If reading a book set in the past gives you pause (as it sometimes does me), don¿t let it. Gail Baugniet¿s mystery, set in Chicago just prior to the 1968 Democratic Convention, is a fantastic book. Everything you want in a mystery--an engaging lead character, a palpable sense of place, a plot that keeps you guessing until the end, and superb, original writing--is here.
The book¿s protagonist, Pepper Bibeau, an insurance investigator based in Wisconsin, is a sympathetic yet complex character. And a private one. You like her instantly, but you must peel the layers of her character until you slowly get to know her better--which makes her all the more real, and definitely a character you want to read more about.
As in the best of mysteries, several plot threads run through this story--threads so different that you can¿t imagine how they¿re connected--but the threads meet at the end in a brilliant conclusion. I can¿t recommend this book enough to lovers of mysteries, suspense, and detective stories--and I can hardly wait for the next Pepper Bibeau book!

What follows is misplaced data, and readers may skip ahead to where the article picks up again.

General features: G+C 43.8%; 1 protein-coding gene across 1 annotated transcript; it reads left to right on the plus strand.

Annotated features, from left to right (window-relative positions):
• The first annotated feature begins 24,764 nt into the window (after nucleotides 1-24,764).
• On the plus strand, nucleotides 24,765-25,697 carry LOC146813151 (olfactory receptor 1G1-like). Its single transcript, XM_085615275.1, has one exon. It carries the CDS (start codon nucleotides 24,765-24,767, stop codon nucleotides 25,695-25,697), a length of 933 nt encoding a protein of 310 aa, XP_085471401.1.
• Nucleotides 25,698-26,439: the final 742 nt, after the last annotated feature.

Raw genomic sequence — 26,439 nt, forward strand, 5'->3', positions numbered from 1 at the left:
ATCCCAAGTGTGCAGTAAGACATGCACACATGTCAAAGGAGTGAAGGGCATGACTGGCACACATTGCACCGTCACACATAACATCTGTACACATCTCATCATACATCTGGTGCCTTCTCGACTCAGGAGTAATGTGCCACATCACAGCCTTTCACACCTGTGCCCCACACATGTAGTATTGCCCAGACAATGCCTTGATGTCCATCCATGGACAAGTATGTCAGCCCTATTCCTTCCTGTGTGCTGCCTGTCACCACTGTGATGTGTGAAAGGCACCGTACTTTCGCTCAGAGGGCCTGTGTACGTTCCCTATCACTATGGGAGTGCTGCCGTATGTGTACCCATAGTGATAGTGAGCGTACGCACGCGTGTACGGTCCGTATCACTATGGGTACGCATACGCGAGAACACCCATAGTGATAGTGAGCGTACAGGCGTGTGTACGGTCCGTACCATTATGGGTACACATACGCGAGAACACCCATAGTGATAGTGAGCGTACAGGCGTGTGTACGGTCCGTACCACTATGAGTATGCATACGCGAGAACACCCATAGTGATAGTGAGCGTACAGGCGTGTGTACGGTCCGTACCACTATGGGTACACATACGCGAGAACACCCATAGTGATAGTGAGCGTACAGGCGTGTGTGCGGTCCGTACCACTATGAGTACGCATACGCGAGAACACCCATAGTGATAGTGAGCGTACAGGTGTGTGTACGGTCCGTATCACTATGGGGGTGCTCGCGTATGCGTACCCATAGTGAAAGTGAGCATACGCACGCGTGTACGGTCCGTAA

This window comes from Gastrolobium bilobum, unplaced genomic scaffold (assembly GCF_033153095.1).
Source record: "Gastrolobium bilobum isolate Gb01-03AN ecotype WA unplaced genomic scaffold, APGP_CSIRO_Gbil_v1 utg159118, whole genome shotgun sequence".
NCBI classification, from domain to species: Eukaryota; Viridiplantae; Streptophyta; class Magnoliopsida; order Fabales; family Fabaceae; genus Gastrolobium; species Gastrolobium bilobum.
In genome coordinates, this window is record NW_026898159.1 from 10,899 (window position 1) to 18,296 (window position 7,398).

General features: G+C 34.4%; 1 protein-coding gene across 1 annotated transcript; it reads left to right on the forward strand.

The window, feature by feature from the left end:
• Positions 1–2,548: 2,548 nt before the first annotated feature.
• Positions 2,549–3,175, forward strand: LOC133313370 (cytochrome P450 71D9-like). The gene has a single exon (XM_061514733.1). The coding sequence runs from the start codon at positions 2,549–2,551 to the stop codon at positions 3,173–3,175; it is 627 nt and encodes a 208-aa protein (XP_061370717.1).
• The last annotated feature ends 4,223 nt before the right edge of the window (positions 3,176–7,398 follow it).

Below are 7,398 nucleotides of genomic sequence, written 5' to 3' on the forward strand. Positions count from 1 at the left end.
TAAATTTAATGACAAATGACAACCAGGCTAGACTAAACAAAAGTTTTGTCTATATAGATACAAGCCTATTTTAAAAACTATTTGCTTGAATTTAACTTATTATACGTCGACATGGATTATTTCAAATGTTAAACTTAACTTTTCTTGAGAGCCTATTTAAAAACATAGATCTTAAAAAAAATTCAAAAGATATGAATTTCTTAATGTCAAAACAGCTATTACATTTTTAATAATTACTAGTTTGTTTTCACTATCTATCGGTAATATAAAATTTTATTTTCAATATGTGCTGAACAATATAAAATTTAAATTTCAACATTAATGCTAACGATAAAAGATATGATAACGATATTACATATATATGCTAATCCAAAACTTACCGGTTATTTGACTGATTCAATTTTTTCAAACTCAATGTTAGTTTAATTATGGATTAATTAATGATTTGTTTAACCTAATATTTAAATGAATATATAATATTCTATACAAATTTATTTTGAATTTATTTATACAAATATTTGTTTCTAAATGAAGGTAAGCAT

Posted October 28, 2011
I love books set in Chicago and this one is no exception. Gail M. Baugniet describes a city quite different that the one I am familiar with, but just similar enough to keep me on my toes.
Set in 1968, For Every Action There Are Consequences tells the story of Pepper Bibeau. The former Army nurse has returned from Vietnam and is working as an insurance investigator. Questions in a case take Pepper away from her Wisconsin office and into the city of Chicago, days before the Democratic Convention. The city is ill at ease, as are the people Pepper encounters. When her friend Ursula is murdered while wearing Pepper's coat, questions are raised about the real intended victim. Investigations twist together, bringing Pepper into contact with Detective Tobias "Toby" Robertson. Toby knew Ursula and is determined to discover her killer.